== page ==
YouTube feels a little like it's over-stayed its welcome a bit. It was necessary on the original iPhone, since all YouTube videos were Flash back then. Now Google appears to be focussing on the YouTube web app, which offers the all the functionality of the original and more. It's fast and responsive, and you soon forget you're using a web page rather than a native app.
The Vimeo (Free, iPhone) app lets you view videos, but you can also edit and upload your own.
Replace Reminders with Things / The Hit List / Due
Get sorted by adding Things, The Hit List and Due to your to-do list
Things is elegantly simple - you add items and decide if they need doing now or in the future. Future tasks move to today when it's time, and when you tick them off the badge count decreases.
The Hit List offers more customisation, but takes longer to get into. If you want simple reminders to set and forget, then Due (£2.99, Universal) is a great choice. It also has customisable one-touch countdown timers.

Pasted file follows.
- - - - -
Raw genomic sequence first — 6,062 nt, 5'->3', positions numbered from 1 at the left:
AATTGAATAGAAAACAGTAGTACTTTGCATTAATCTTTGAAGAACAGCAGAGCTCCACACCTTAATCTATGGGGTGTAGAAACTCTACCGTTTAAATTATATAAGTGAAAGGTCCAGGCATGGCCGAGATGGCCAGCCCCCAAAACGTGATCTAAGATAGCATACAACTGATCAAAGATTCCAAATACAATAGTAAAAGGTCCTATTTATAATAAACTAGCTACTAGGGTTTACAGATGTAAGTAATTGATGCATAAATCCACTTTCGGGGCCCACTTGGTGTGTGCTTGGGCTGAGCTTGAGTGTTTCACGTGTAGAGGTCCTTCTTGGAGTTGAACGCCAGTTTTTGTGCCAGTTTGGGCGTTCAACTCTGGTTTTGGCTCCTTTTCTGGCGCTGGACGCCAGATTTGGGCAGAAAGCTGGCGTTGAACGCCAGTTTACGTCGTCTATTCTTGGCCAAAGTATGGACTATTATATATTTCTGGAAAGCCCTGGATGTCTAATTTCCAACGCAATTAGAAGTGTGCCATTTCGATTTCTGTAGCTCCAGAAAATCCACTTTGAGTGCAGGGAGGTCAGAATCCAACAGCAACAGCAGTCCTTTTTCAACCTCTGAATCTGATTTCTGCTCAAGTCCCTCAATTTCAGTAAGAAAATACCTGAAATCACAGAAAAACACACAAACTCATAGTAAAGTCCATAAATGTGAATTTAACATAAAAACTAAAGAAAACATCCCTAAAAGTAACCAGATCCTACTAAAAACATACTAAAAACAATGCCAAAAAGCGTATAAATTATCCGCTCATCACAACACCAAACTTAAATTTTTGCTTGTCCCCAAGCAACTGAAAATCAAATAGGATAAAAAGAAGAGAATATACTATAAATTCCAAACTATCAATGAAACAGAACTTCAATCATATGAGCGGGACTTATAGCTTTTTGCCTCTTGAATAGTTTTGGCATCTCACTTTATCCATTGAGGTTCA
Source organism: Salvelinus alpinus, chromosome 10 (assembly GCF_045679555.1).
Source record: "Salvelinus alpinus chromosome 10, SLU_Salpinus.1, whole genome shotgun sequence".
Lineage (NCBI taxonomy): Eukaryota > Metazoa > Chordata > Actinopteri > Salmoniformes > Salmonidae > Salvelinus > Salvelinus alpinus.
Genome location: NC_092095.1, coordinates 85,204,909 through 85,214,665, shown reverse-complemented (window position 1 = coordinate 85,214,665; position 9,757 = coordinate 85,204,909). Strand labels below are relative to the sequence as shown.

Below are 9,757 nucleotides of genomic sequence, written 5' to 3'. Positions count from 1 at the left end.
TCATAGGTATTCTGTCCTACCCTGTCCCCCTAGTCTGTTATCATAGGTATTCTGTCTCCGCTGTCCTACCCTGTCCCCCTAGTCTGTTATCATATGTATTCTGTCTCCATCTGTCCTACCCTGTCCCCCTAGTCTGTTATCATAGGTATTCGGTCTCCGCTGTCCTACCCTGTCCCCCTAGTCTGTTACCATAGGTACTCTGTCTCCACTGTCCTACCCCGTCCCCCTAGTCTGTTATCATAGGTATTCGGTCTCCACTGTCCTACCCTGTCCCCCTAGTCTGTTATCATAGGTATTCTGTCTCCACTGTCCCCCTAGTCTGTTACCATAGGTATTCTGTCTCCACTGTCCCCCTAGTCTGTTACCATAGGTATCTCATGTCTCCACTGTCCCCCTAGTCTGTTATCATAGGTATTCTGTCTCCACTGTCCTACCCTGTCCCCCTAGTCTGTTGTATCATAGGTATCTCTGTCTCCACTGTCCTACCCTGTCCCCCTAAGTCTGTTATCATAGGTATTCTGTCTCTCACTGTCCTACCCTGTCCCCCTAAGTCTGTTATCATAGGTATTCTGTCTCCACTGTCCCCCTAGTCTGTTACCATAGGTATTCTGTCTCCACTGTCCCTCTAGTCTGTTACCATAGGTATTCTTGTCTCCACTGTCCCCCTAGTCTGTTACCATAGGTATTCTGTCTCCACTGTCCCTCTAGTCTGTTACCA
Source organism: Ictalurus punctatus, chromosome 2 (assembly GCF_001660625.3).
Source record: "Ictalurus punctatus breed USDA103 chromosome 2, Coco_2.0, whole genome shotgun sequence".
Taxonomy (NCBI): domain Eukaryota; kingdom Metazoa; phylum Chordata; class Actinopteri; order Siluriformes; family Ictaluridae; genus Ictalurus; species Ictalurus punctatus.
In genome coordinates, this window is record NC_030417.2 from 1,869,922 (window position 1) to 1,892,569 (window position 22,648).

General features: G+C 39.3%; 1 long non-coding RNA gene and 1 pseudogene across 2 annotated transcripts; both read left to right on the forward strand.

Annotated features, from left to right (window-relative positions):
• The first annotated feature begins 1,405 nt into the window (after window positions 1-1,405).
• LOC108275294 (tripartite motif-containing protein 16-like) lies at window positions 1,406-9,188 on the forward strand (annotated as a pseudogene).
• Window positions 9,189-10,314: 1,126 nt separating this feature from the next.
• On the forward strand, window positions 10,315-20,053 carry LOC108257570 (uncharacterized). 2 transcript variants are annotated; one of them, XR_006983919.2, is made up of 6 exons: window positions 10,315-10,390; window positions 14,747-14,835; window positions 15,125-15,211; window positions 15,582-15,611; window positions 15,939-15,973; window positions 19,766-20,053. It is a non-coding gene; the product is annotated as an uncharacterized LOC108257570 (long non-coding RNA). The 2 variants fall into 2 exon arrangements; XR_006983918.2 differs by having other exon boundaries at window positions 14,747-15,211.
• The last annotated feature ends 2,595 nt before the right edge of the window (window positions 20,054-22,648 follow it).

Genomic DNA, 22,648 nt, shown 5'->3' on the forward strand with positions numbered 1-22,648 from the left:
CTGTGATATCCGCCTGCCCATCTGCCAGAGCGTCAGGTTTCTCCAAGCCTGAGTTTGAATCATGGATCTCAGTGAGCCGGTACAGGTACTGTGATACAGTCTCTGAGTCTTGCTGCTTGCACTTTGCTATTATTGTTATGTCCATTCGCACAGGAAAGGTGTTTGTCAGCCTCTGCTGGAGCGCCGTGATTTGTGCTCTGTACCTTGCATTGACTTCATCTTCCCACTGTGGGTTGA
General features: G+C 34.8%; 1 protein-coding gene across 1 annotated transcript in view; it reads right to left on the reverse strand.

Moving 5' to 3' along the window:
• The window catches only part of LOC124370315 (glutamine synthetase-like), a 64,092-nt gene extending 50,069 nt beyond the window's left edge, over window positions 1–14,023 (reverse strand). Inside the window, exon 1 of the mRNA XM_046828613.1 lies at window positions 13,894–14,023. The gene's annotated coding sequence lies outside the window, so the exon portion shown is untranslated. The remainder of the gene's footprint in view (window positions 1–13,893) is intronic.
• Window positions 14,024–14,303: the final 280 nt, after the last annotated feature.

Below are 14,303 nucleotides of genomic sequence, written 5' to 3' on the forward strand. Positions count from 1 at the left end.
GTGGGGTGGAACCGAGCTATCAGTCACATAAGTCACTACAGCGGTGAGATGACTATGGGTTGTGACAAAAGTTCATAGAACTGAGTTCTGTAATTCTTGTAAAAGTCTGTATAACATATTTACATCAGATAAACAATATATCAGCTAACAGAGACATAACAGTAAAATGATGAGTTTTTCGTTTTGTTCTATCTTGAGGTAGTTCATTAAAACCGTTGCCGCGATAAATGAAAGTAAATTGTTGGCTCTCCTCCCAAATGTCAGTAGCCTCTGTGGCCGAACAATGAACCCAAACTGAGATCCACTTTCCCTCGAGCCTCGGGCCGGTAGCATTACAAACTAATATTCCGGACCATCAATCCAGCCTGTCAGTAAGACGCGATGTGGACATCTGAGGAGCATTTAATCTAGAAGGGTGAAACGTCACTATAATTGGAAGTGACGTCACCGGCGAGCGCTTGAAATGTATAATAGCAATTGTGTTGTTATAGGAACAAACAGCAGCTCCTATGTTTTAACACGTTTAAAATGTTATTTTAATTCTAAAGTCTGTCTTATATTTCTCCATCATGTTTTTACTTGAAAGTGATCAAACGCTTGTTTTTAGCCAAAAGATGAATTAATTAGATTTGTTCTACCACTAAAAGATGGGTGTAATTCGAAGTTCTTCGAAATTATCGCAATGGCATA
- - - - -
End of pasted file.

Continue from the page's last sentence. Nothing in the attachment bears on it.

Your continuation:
Replace Clock with Nightstand Central / Wake N Shake
For a prettier clock screen or an impossible to ignore alarm
The Clock app does its job and, manages to wake you up in the morning. But it's hardly pretty to look at.
Nightstand Central (£1.49, iPhone; £1.49, iPad) provides a much nicer display to gaze upon when you can't get to sleep. It includes it own alarms, although you do need to leave it running in the foreground to ensure they go off properly.
If your sleeping state is often mistaken for a coma, Wake N Shake (Free, iPhone) provides an alarm you literally can't sleep through - the only way to turn if off is by vigorously shaking your phone until it stops. There's no chance you'll nod back off.
Replace Contacts with LinkedIn / Facebook
LinkedIn and Facebook let your contacts keep themselves up to date
After the ability to make phone calls, a phone book is probably the second most important app for a mobile. The built-in app covers the basics and can even back up your contacts to the cloud, but there's something distinctly old school about its approach.
It's no longer necessary to keep updating contacts' details yourself - you can let your friends do it for you. Both Facebook (Free, Universal) and LinkedIn (Free, iPhone) let you tap into an address book that your friends keep up to date. If one changes their number on LinkedIn or Facebook then you know their details are correct. Both apps will also sync with your contacts, bringing in photos, too.
Replace Notes with Notefile